Payback may be a bitch, but she rarely moves so swiftly. As we just mentioned in Fame Brief, Supreme Court Justice Clarence Thomas is fielding more allegations about his sexual preferences today, after former girlfriend Lillian McEwen made some “explosive” statements to the Washington Post about her time with the Supreme Court justice.
I put “explosive” in scare quotes, because really all we’re learning from McEwen is that Justice Thomas likes (or liked, she dated him a long time ago) boobs and porn. Is that really such a big deal? Hey, quick question: Would you rather be reading this article about Clarence Thomas and Lillian McEwen right now, or doing something that involved boobs and porn? I know what my answer is. But like most of you, apparently watching boobs and porn is “FROWNED UPON in this ESTABLISHMENT.”
But does enjoying (sorry, allegedly enjoying) the mystifying undulations of the opposite sex make Clarence Thomas unfit to sit on the high court?
Ginni Thomas could be accidently dialing Anita Hill in this photo.
By now it’s ancient news that Virginia “Ginni” Thomas — wife of Justice Clarence Thomas, Tea Party-er, and Heritage Club Foundation member — lost her damn mind and called Anita Hill. Many news outlets have speculated as to what in God’s name could possibly have motivated Ginni to “reach across the airwaves and the years” and ask for an apology, like some creepy ex-boyfriend from high school who hasn’t moved on.
Some of them conclude with infuriating non-theories like “only time will tell” or “we’ll never know.” That is unacceptable.
I’ve compiled a list of sung and unsung theories of the phone call and included a reader poll, so that we as a community can determine what really happened, record it in Wikipedia, and get on with our lives. Because, as Ginni herself might say, this is America. And majority rules….
Virginia Thomas, wife of Supreme Court Justice Clarence Thomas, called up Anita Hill — the woman Justice Thomas allegedly sexually harassed — and asked her to apologize. According to a statement released by Ms. Thomas, she called Hill to “extend an olive branch.”
I’ve got lots and lots of jokes about this — most of which are unfit for publication (trust me, you do not want me to go there). So instead of taking pot shots that would range from soft drink preferences to the state of interracial dating and marriage, let’s just ask this simple question:
Here’s a fun little judicial sight-ation from the weekend. On Saturday night, at around 9 p.m., Justice Elena Kagan was spotted in the elevator of the luxury apartment building in downtown D.C. that she calls home.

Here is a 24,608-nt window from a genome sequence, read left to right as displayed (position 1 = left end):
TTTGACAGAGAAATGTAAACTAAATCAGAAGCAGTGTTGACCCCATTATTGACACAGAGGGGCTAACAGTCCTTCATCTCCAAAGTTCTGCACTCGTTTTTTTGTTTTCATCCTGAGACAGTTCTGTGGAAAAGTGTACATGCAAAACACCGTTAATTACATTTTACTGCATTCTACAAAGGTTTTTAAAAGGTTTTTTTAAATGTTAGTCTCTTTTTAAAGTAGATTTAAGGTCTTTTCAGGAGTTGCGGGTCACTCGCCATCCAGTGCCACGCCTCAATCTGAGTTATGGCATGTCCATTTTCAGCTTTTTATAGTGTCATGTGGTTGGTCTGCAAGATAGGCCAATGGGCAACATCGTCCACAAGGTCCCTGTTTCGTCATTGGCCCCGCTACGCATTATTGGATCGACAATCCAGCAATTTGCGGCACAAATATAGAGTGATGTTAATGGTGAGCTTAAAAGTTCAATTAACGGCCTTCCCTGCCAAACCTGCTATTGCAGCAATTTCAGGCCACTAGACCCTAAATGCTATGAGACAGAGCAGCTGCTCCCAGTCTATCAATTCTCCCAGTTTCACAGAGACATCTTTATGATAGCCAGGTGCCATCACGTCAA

According to our tipster, Justice Kagan was wearing “mom jeans.” And carrying a pizza.
The 112th justice of the United States Supreme Court, carrying her own pizza? This is a scandal of the highest order.
A few years ago, we were traumatized by the sight of then-Judge Michael Chertoff carrying his own takeout lunch (see here, item #4). But he was a mere circuit judge, and Elena Kagan is a Supreme Court justice.
Shouldn’t Justice Kagan have one of her clerks deliver pizza to her on Saturday night? It diminishes the dignity of the entire federal judiciary to know that an associate justice of the Supreme Court has to fetch her own pizza.
So, let’s get to the important part: What brand of pizza does Her Honor favor?
Delaware Senate candidate Christine O’Donnell may not be a witch, but she won’t be mistaken for a legal scholar either. In last night’s debate, when asked by moderator Nancy Karibjanian to name a recent U.S. Supreme Court decision with which she disagrees, O’Donnell came up empty. After Karibjanian noted the important responsibility that senators have to vote on appointments to the Supreme Court, this exchange ensued:
KARIBJANIAN: What opinions of late that have come from our high court do you most object to?
O’DONNELL: Oh, gosh, um…. Give me a specific one, I’m sorry.
KARIBJANIAN: Actually, I can’t, because I need you to tell me which ones you object to.
O’DONNELL: Um, I’m very sorry…. Right off the top of my head, I know that there are a lot. I’ll put it up on my website, I promise you.
Maybe this Mama Grizzly needs to crawl back to the den and curl up with some slip opinions?
But wait! We offer a defense of O’Donnell, who partially redeemed her initial flub, plus video — after the jump.
With a new Term underway, the Supreme Court geeks among you might want to check out, and sign up for, FantasySCOTUS. You can read about it here and register here. (There’s also an educational version for the kiddies.)
The SCOTUS geeks among you might also be interested in the continued action on the law clerk hiring front. In the wake of last week’s post, we received news of several more hires for October Term 2011. Thanks to everyone who contacted us with information; we can’t perform this clearinghouse function without your help.
Without further ado, let’s look at the latest hires for OT 2011….
[W]ouldn’t we be perturbed if a justice decided that a little rhinestone trim along the sleeves would be quite nice? Or what if a justice decided that a mink collar would be quite lovely in the winter?